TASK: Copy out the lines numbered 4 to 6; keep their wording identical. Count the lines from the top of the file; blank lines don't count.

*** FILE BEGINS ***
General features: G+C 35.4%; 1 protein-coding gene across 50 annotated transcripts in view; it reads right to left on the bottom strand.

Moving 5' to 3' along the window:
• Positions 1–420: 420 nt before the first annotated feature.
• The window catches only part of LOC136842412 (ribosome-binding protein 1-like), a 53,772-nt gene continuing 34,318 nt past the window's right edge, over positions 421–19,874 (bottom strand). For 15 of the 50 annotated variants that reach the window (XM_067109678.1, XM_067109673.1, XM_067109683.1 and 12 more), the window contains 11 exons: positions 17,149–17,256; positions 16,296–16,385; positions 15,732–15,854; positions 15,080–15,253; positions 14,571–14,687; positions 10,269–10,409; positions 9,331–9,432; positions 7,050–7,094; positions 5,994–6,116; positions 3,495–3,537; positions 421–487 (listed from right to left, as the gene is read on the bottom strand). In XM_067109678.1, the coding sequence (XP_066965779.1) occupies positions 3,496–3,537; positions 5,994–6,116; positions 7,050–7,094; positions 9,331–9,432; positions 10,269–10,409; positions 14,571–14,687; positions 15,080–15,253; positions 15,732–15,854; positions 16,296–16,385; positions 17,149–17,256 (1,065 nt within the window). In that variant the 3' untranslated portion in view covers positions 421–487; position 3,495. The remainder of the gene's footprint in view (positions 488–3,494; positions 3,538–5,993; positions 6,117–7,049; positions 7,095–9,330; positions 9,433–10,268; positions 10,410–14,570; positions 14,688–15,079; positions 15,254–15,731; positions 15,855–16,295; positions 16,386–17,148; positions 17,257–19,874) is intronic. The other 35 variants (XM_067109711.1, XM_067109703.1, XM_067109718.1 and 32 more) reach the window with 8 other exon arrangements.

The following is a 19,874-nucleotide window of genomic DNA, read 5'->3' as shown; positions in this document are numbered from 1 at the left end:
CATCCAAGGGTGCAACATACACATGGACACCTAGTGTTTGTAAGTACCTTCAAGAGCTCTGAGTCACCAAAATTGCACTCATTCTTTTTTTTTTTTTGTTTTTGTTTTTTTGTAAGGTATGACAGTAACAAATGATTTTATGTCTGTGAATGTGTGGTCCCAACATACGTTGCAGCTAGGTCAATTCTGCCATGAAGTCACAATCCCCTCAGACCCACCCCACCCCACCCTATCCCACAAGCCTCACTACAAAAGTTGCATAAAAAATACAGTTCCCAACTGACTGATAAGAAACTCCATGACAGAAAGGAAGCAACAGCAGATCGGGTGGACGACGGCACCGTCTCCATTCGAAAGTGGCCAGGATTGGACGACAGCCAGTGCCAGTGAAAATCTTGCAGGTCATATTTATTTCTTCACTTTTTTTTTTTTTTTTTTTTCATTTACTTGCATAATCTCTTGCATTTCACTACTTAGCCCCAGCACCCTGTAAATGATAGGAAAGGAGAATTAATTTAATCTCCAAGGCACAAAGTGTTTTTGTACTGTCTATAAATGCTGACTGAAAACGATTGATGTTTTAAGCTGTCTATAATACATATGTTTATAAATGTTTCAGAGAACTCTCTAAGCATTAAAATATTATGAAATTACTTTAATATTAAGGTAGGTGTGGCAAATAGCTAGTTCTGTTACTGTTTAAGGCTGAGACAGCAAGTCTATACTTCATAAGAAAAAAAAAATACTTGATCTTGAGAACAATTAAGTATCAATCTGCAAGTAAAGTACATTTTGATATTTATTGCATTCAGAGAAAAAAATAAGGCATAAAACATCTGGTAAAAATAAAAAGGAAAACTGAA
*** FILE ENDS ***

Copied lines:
• The window catches only part of LOC136842412 (ribosome-binding protein 1-like), a 53,772-nt gene continuing 34,318 nt past the window's right edge, over positions 421–19,874 (bottom strand). For 15 of the 50 annotated variants that reach the window (XM_067109678.1, XM_067109673.1, XM_067109683.1 and 12 more), the window contains 11 exons: positions 17,149–17,256; positions 16,296–16,385; positions 15,732–15,854; positions 15,080–15,253; positions 14,571–14,687; positions 10,269–10,409; positions 9,331–9,432; positions 7,050–7,094; positions 5,994–6,116; positions 3,495–3,537; positions 421–487 (listed from right to left, as the gene is read on the bottom strand). In XM_067109678.1, the coding sequence (XP_066965779.1) occupies positions 3,496–3,537; positions 5,994–6,116; positions 7,050–7,094; positions 9,331–9,432; positions 10,269–10,409; positions 14,571–14,687; positions 15,080–15,253; positions 15,732–15,854; positions 16,296–16,385; positions 17,149–17,256 (1,065 nt within the window). In that variant the 3' untranslated portion in view covers positions 421–487; position 3,495. The remainder of the gene's footprint in view (positions 488–3,494; positions 3,538–5,993; positions 6,117–7,049; positions 7,095–9,330; positions 9,433–10,268; positions 10,410–14,570; positions 14,688–15,079; positions 15,254–15,731; positions 15,855–16,295; positions 16,386–17,148; positions 17,257–19,874) is intronic. The other 35 variants (XM_067109711.1, XM_067109703.1, XM_067109718.1 and 32 more) reach the window with 8 other exon arrangements.

The following is a 19,874-nucleotide window of genomic DNA, read 5'->3' as shown; positions in this document are numbered from 1 at the left end:
CATCCAAGGGTGCAACATACACATGGACACCTAGTGTTTGTAAGTACCTTCAAGAGCTCTGAGTCACCAAAATTGCACTCATTCTTTTTTTTTTTTTGTTTTTGTTTTTTTGTAAGGTATGACAGTAACAAATGATTTTATGTCTGTGAATGTGTGGTCCCAACATACGTTGCAGCTAGGTCAATTCTGCCATGAAGTCACAATCCCCTCAGACCCACCCCACCCCACCCTATCCCACAAGCCTCACTACAAAAGTTGCATAAAAAATACAGTTCCCAACTGACTGATAAGAAACTCCATGACAGAAAGGAAGCAACAGCAGATCGGGTGGACGACGGCACCGTCTCCATTCGAAAGTGGCCAGGATTGGACGACAGCCAGTGCCAGTGAAAATCTTGCAGGTCATATTTATTTCTTCACTTTTTTTTTTTTTTTTTTTTCATTTACTTGCATAATCTCTTGCATTTCACTACTTAGCCCCAGCACCCTGTAAATGATAGGAAAGGAGAATTAATTTAATCTCCAAGGCACAAAGTGTTTTTGTACTGTCTATAAATGCTGACTGAAAACGATTGATGTTTTAAGCTGTCTATAATACATATGTTTATAAATGTTTCAGAGAACTCTCTAAGCATTAAAATATTATGAAATTACTTTAATATTAAGGTAGGTGTGGCAAATAGCTAGTTCTGTTACTGTTTAAGGCTGAGACAGCAAGTCTATACTTCATAAGAAAAAAAAAATACTTGATCTTGAGAACAATTAAGTATCAATCTGCAAGTAAAGTACATTTTGATATTTATTGCATTCAGAGAAAAAAATAAGGCATAAAACATCTGGTAAAAATAAAAAGGAAAACTGAA